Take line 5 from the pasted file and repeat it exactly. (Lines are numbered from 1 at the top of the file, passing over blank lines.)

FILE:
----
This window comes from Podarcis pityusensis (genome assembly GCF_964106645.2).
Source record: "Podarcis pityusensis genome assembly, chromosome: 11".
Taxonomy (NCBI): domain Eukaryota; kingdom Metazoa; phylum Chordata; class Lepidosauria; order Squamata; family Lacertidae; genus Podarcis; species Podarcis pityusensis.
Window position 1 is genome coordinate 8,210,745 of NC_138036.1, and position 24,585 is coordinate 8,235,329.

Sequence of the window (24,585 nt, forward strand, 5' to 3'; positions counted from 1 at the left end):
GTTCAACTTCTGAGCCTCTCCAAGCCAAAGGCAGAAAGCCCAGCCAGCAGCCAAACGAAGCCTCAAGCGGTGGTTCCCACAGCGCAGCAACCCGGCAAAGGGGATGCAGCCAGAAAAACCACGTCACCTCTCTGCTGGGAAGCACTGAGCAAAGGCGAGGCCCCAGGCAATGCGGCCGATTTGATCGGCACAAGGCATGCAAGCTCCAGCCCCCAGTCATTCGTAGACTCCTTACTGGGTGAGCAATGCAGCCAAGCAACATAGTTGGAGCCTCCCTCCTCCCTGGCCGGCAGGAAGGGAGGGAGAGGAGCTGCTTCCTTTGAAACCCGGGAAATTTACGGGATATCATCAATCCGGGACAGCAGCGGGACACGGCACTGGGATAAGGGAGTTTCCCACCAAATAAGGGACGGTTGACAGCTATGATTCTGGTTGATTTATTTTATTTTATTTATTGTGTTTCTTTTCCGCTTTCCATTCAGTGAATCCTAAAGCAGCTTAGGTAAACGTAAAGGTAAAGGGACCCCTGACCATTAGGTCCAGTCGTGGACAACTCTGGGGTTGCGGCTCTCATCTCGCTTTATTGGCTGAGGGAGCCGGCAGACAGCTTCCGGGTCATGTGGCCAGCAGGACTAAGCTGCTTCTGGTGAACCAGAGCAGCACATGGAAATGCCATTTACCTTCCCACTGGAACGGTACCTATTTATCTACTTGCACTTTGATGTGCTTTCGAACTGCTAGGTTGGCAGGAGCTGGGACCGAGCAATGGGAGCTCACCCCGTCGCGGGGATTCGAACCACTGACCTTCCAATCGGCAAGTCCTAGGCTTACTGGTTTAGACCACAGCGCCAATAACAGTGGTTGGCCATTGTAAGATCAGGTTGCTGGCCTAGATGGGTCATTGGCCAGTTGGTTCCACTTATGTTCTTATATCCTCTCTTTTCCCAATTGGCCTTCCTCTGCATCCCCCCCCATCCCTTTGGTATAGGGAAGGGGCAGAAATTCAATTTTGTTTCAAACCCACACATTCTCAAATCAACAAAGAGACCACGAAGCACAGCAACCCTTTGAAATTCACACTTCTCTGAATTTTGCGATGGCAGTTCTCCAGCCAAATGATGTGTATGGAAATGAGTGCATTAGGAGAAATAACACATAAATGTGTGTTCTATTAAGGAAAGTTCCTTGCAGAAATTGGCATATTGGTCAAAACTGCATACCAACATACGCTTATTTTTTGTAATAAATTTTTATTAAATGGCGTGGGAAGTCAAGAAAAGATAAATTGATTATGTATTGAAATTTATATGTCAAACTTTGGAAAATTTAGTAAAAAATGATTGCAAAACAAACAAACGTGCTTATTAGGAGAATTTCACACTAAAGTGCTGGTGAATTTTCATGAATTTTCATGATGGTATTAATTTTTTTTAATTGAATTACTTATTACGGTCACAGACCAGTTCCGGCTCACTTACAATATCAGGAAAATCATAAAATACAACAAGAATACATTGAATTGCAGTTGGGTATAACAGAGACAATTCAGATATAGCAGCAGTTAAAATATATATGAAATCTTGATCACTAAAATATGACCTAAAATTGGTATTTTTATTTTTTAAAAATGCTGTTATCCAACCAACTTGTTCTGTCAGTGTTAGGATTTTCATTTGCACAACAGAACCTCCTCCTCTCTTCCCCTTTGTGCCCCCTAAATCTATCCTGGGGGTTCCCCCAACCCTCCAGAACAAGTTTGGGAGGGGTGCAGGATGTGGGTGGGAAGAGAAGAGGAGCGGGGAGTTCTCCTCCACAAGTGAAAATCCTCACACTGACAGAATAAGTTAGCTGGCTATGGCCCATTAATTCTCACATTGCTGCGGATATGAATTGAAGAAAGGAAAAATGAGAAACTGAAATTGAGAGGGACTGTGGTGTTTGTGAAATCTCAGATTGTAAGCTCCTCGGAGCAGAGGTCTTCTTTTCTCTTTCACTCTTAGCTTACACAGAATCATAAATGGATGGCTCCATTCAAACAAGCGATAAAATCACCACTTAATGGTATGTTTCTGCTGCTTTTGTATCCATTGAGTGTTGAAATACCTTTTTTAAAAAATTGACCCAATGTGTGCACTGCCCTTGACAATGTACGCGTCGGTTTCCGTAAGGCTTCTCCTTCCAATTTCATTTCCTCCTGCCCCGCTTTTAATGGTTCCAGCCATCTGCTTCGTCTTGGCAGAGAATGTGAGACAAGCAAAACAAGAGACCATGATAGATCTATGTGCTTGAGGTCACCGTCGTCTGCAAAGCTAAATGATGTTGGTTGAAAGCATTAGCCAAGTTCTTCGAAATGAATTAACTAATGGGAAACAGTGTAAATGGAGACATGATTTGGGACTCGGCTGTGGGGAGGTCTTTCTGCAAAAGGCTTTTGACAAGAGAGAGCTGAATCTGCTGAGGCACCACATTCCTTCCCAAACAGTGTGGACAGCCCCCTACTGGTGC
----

Sequence of the window (24,585 nt, forward strand, 5' to 3'; positions counted from 1 at the left end):